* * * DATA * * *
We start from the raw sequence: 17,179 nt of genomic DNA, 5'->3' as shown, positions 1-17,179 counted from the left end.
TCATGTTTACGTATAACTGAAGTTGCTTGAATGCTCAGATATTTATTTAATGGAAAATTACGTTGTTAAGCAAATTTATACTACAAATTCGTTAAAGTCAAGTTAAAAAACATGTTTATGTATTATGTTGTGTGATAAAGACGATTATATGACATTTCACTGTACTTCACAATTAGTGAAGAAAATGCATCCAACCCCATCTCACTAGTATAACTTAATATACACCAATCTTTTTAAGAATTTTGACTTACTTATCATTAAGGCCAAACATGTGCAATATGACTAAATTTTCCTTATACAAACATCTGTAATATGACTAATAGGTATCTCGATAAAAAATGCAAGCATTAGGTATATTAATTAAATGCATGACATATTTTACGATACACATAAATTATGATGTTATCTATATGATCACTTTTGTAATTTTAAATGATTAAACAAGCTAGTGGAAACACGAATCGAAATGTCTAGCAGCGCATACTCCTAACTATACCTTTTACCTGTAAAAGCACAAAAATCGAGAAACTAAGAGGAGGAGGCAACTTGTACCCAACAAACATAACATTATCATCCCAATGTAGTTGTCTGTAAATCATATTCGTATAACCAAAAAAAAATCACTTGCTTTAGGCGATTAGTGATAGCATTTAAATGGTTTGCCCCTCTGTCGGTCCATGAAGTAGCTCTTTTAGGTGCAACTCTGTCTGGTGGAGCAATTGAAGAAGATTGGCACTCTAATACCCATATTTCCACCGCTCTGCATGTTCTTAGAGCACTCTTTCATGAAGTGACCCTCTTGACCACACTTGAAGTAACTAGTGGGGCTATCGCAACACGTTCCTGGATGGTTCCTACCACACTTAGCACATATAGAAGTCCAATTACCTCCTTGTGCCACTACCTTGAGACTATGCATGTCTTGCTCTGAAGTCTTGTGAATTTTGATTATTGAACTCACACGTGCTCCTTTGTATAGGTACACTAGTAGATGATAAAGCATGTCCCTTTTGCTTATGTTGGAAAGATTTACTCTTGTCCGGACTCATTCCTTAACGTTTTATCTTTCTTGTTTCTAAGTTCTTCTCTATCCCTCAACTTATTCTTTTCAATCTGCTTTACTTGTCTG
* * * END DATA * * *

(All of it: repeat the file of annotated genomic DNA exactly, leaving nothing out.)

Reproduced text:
We start from the raw sequence: 17,179 nt of genomic DNA, 5'->3' as shown, positions 1-17,179 counted from the left end.
TCATGTTTACGTATAACTGAAGTTGCTTGAATGCTCAGATATTTATTTAATGGAAAATTACGTTGTTAAGCAAATTTATACTACAAATTCGTTAAAGTCAAGTTAAAAAACATGTTTATGTATTATGTTGTGTGATAAAGACGATTATATGACATTTCACTGTACTTCACAATTAGTGAAGAAAATGCATCCAACCCCATCTCACTAGTATAACTTAATATACACCAATCTTTTTAAGAATTTTGACTTACTTATCATTAAGGCCAAACATGTGCAATATGACTAAATTTTCCTTATACAAACATCTGTAATATGACTAATAGGTATCTCGATAAAAAATGCAAGCATTAGGTATATTAATTAAATGCATGACATATTTTACGATACACATAAATTATGATGTTATCTATATGATCACTTTTGTAATTTTAAATGATTAAACAAGCTAGTGGAAACACGAATCGAAATGTCTAGCAGCGCATACTCCTAACTATACCTTTTACCTGTAAAAGCACAAAAATCGAGAAACTAAGAGGAGGAGGCAACTTGTACCCAACAAACATAACATTATCATCCCAATGTAGTTGTCTGTAAATCATATTCGTATAACCAAAAAAAAATCACTTGCTTTAGGCGATTAGTGATAGCATTTAAATGGTTTGCCCCTCTGTCGGTCCATGAAGTAGCTCTTTTAGGTGCAACTCTGTCTGGTGGAGCAATTGAAGAAGATTGGCACTCTAATACCCATATTTCCACCGCTCTGCATGTTCTTAGAGCACTCTTTCATGAAGTGACCCTCTTGACCACACTTGAAGTAACTAGTGGGGCTATCGCAACACGTTCCTGGATGGTTCCTACCACACTTAGCACATATAGAAGTCCAATTACCTCCTTGTGCCACTACCTTGAGACTATGCATGTCTTGCTCTGAAGTCTTGTGAATTTTGATTATTGAACTCACACGTGCTCCTTTGTATAGGTACACTAGTAGATGATAAAGCATGTCCCTTTTGCTTATGTTGGAAAGATTTACTCTTGTCCGGACTCATTCCTTAACGTTTTATCTTTCTTGTTTCTAAGTTCTTCTCTATCCCTCAACTTATTCTTTTCAATCTGCTTTACTTGTCTG